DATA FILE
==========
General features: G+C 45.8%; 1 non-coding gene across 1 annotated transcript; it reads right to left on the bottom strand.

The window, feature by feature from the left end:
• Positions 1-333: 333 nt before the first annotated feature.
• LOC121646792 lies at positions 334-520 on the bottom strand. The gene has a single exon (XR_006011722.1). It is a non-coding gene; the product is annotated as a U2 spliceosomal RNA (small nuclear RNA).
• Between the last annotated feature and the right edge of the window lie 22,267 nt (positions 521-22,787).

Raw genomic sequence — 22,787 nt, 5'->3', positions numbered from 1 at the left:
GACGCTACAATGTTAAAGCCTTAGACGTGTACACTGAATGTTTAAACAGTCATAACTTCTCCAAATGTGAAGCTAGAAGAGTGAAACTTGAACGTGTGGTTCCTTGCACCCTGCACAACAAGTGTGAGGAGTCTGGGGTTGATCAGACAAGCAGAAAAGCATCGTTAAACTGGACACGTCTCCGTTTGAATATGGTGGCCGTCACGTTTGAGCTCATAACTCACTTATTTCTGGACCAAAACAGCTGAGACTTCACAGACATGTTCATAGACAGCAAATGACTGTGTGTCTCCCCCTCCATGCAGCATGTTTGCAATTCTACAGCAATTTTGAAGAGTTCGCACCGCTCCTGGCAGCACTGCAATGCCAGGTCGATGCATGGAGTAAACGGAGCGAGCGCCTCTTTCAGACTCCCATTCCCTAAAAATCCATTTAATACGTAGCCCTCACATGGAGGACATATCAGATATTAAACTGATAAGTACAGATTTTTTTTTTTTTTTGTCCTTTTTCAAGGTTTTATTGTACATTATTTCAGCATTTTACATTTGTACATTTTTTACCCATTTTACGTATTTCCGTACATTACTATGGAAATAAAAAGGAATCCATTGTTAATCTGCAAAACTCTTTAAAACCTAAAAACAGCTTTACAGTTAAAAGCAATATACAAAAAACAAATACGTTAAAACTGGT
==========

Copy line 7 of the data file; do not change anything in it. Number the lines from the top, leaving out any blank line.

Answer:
GACGCTACAATGTTAAAGCCTTAGACGTGTACACTGAATGTTTAAACAGTCATAACTTCTCCAAATGTGAAGCTAGAAGAGTGAAACTTGAACGTGTGGTTCCTTGCACCCTGCACAACAAGTGTGAGGAGTCTGGGGTTGATCAGACAAGCAGAAAAGCATCGTTAAACTGGACACGTCTCCGTTTGAATATGGTGGCCGTCACGTTTGAGCTCATAACTCACTTATTTCTGGACCAAAACAGCTGAGACTTCACAGACATGTTCATAGACAGCAAATGACTGTGTGTCTCCCCCTCCATGCAGCATGTTTGCAATTCTACAGCAATTTTGAAGAGTTCGCACCGCTCCTGGCAGCACTGCAATGCCAGGTCGATGCATGGAGTAAACGGAGCGAGCGCCTCTTTCAGACTCCCATTCCCTAAAAATCCATTTAATACGTAGCCCTCACATGGAGGACATATCAGATATTAAACTGATAAGTACAGATTTTTTTTTTTTTTTGTCCTTTTTCAAGGTTTTATTGTACATTATTTCAGCATTTTACATTTGTACATTTTTTACCCATTTTACGTATTTCCGTACATTACTATGGAAATAAAAAGGAATCCATTGTTAATCTGCAAAACTCTTTAAAACCTAAAAACAGCTTTACAGTTAAAAGCAATATACAAAAAACAAATACGTTAAAACTGGT